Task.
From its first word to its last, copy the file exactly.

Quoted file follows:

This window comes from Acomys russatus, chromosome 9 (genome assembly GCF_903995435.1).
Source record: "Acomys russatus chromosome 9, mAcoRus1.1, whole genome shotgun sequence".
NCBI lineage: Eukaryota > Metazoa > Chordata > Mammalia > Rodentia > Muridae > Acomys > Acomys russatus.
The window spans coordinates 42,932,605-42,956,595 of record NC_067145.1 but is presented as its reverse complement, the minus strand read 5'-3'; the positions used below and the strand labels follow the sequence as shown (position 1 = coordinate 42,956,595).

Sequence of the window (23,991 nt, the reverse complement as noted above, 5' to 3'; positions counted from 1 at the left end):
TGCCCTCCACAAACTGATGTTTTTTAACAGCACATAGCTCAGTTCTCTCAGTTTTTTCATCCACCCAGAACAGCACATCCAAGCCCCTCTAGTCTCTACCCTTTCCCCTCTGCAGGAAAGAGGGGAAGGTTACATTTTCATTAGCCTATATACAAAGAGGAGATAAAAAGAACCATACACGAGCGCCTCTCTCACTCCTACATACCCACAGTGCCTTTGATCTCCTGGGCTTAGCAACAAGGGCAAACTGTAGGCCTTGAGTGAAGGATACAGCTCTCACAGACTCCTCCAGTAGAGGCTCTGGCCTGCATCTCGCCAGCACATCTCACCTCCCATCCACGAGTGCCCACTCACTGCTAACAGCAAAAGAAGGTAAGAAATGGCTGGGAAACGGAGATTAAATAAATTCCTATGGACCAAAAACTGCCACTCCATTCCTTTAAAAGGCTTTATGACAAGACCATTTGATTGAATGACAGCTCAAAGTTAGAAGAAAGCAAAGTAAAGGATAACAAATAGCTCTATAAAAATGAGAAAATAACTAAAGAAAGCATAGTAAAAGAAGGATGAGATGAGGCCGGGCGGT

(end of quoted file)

This window comes from Acomys russatus, chromosome 9 (genome assembly GCF_903995435.1).
Source record: "Acomys russatus chromosome 9, mAcoRus1.1, whole genome shotgun sequence".
NCBI lineage: Eukaryota > Metazoa > Chordata > Mammalia > Rodentia > Muridae > Acomys > Acomys russatus.
The window spans coordinates 42,932,605-42,956,595 of record NC_067145.1 but is presented as its reverse complement, the minus strand read 5'-3'; the positions used below and the strand labels follow the sequence as shown (position 1 = coordinate 42,956,595).

Sequence of the window (23,991 nt, the reverse complement as noted above, 5' to 3'; positions counted from 1 at the left end):
TGCCCTCCACAAACTGATGTTTTTTAACAGCACATAGCTCAGTTCTCTCAGTTTTTTCATCCACCCAGAACAGCACATCCAAGCCCCTCTAGTCTCTACCCTTTCCCCTCTGCAGGAAAGAGGGGAAGGTTACATTTTCATTAGCCTATATACAAAGAGGAGATAAAAAGAACCATACACGAGCGCCTCTCTCACTCCTACATACCCACAGTGCCTTTGATCTCCTGGGCTTAGCAACAAGGGCAAACTGTAGGCCTTGAGTGAAGGATACAGCTCTCACAGACTCCTCCAGTAGAGGCTCTGGCCTGCATCTCGCCAGCACATCTCACCTCCCATCCACGAGTGCCCACTCACTGCTAACAGCAAAAGAAGGTAAGAAATGGCTGGGAAACGGAGATTAAATAAATTCCTATGGACCAAAAACTGCCACTCCATTCCTTTAAAAGGCTTTATGACAAGACCATTTGATTGAATGACAGCTCAAAGTTAGAAGAAAGCAAAGTAAAGGATAACAAATAGCTCTATAAAAATGAGAAAATAACTAAAGAAAGCATAGTAAAAGAAGGATGAGATGAGGCCGGGCGGT